I guess that’s the long way of getting around to the 22 or 21 reports who report to my 12 direct reports because I focus on what can I do to help this organization because we need this organization to run really, really well. And that’s kind of the mode we’ve been in for probably the last five years. One of the things I do is I have a sit down with every manager and their direct reports and I try to break this down into the smallest teams possible, so that we can just be sitting around, almost like a kitchen table-type scenario. Everyone can have their town hall meetings where they stand up in front of all 200 people and talk, but the level of connection is not very good there. I can write to keep them updated on things, but the level of interaction, the benefit I get by having those individual connections in smaller group conversations is really key.
That’s what I’ve been about for the last five years, is making sure the organization is very strong. Now we’re now getting into a different era for me, because the heavy lifting is essentially done. We’re now getting into the non-Gartner Magic Quadrant area. We’re getting into smaller things. For example, we’re doing on business intelligence right now in a development project with a company that’s very good in one aspect of the space.
The other big thing we’re getting into is telemedicine, telehealth. In all of these, you’re dealing with some smaller vendors. You’re trying to do some creative things. So the strategy is coming back to the forefront for me. I have to help guide the organization by picking the things we’re going to invest in and when are we going to invest in those things.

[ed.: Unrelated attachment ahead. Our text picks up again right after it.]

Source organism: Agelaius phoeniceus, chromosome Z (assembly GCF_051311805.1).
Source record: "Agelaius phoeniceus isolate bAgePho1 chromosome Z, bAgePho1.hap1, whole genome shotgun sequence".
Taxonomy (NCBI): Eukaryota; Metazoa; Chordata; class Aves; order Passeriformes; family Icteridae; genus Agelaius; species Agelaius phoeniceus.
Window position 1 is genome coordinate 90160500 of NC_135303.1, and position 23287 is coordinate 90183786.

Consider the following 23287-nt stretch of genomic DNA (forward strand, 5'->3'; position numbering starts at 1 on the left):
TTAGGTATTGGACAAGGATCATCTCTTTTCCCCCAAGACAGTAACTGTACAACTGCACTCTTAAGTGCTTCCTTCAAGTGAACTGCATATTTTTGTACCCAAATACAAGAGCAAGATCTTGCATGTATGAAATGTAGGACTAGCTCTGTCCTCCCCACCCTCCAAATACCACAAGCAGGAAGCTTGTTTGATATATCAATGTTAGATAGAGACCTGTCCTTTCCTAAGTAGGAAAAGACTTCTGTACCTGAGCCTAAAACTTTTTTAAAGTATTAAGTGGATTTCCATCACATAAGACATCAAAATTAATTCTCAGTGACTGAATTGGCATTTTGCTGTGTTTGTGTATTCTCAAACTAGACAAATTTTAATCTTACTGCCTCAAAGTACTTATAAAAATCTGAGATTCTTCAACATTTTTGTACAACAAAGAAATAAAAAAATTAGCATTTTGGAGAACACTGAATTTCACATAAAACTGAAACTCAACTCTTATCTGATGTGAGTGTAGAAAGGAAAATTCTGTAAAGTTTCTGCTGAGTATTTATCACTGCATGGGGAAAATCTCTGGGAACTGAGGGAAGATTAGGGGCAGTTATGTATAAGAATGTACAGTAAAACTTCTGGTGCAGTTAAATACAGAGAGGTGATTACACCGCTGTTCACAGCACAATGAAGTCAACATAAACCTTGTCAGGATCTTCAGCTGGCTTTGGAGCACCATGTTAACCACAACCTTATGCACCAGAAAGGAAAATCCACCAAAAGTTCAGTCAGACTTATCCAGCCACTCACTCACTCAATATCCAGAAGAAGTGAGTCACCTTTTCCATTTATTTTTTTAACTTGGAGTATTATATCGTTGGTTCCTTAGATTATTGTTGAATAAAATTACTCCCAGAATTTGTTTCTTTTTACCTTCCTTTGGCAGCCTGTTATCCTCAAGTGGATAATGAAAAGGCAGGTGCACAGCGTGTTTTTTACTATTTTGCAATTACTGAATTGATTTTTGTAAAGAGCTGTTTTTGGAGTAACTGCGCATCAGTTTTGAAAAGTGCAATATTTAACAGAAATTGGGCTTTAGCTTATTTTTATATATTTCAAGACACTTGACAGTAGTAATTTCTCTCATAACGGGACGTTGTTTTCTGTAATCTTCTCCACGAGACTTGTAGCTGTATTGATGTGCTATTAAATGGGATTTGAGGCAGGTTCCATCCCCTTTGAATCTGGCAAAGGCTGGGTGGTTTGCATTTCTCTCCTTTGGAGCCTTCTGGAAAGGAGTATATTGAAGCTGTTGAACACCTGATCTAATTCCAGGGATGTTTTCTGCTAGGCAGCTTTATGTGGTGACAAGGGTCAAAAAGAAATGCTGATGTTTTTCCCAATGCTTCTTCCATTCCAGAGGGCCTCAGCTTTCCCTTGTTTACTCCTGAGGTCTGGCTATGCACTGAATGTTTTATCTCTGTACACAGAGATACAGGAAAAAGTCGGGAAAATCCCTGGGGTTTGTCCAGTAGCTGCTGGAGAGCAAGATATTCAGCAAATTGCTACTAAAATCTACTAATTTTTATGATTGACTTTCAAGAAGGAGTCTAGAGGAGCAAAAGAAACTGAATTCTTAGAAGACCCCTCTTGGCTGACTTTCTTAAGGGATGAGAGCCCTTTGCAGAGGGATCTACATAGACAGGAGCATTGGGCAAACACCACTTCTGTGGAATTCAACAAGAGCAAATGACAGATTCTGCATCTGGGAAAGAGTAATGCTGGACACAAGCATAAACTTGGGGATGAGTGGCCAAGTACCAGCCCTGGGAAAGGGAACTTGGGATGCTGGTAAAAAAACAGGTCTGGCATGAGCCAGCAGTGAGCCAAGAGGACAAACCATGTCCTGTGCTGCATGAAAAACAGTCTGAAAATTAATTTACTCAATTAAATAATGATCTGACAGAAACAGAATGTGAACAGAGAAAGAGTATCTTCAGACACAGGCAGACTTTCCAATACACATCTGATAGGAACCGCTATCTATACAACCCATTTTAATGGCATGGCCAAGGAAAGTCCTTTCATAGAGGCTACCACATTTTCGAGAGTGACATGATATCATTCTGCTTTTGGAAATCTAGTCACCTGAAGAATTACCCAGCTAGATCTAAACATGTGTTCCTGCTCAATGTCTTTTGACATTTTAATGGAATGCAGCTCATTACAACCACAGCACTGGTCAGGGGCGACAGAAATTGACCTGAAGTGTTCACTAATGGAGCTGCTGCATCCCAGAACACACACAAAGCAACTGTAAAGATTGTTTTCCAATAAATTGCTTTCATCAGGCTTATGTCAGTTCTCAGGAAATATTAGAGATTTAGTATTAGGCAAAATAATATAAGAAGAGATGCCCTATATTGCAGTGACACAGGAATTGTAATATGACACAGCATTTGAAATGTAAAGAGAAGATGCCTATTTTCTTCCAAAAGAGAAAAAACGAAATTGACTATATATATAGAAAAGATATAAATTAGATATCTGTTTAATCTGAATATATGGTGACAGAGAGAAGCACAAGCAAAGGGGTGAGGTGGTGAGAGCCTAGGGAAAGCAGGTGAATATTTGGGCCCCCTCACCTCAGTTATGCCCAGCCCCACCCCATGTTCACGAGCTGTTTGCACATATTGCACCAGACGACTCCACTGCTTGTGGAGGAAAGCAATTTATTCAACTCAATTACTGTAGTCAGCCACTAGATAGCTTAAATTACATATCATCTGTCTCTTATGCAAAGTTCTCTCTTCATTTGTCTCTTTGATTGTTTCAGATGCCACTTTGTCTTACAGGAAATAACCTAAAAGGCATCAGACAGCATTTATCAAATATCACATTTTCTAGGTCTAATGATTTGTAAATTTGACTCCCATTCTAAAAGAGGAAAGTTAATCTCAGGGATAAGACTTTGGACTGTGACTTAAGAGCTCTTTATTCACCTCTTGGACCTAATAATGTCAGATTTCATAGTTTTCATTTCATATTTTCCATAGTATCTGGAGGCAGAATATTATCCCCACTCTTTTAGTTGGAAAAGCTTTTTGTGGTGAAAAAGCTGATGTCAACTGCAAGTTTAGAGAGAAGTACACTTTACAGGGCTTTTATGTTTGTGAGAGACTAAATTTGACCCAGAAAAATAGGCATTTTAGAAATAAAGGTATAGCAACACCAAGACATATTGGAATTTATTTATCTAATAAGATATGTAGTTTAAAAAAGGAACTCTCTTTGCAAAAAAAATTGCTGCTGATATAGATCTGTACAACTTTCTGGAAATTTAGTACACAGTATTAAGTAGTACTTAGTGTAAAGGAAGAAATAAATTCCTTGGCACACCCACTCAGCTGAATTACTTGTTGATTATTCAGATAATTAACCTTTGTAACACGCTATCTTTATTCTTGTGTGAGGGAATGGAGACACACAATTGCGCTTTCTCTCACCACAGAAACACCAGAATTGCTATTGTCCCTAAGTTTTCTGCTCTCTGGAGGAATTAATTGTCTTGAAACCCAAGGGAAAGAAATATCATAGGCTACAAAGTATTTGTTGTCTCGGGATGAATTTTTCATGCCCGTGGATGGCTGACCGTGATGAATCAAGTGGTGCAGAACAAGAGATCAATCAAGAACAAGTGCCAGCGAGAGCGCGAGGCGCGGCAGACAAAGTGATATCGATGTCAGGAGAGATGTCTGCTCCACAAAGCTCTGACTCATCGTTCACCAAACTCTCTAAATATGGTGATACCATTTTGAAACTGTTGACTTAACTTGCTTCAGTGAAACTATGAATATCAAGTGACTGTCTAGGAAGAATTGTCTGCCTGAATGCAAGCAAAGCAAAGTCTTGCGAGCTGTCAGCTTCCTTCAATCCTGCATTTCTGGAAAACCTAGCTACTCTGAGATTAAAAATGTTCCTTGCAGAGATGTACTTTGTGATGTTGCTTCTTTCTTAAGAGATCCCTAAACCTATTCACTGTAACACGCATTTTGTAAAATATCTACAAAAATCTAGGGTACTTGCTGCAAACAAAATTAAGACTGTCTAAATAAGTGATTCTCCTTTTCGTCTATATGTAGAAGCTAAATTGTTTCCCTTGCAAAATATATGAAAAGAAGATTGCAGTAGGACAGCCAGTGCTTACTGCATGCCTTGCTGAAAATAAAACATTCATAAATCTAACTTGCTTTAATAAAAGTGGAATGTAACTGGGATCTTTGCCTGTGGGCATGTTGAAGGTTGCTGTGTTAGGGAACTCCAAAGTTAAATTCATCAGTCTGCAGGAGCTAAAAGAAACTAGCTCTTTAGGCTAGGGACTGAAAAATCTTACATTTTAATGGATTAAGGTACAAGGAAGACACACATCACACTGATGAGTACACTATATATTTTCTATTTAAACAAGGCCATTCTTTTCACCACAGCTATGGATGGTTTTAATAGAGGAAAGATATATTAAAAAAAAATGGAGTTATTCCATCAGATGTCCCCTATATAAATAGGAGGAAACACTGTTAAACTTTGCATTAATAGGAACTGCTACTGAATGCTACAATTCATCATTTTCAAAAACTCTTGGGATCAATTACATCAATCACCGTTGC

Guerra: So it sounds like you should have plenty of opportunities for yourself personally. What are your thoughts about what might lay down the road for you?
Lundal: I think everyone gets calls on things. I get calls occasionally. That’s a complicated mix of my job as a CIO and my other roles as husband and father. My oldest daughter, she’s going to be starting high school here in about a month, and then I’ve got two behind her and they all very much like living here in Madison. They have lots of friends.
The other thing is the organization is doing really well and poised to do some nice growth here in Wisconsin. As you can probably tell from everything I’m saying, the job is pretty big that I have. So a lot of the calls that I get, they’re for jobs that aren’t any bigger than what I have, and then they would require a move.
So right now I’m sitting tight and just enjoying what I’m doing and then we’ll see what comes down the road. I can’t imagine that I’ll be able to keep doing this for too much longer. There will be a point where I’ll say, “I’ve accomplished everything I can accomplish here, let’s do something else.” At that point, hopefully, I’ll keep doing things and keep growing and people will look at everything that I’ve done from home care to ambulatory, inpatient to managing what I think right now is some technology of the future. When I’m ready, I’ll be able to find something that fits. That’s how I’m handling it right now.
Guerra: The job is not without its stresses, right?
Lundal: It is not, that’s true.
Guerra: Not a stress-free job. You mentioned taking a couple of days off. Were you able to disconnect when you get out of the office or are you attached to the iPhone? I should say the iPhone, that’s probably the default for everyone.
Lundal: I actually had my Blackberry up until a month ago. My daughter wanted to upgrade her iPhone and I went in with her and went ahead and took the plunge and I upgraded mine as well to an iPhone. I was a Blackberry user until then.
Guerra: She was probably saying, “Dad, you can’t have a Blackberry anymore.”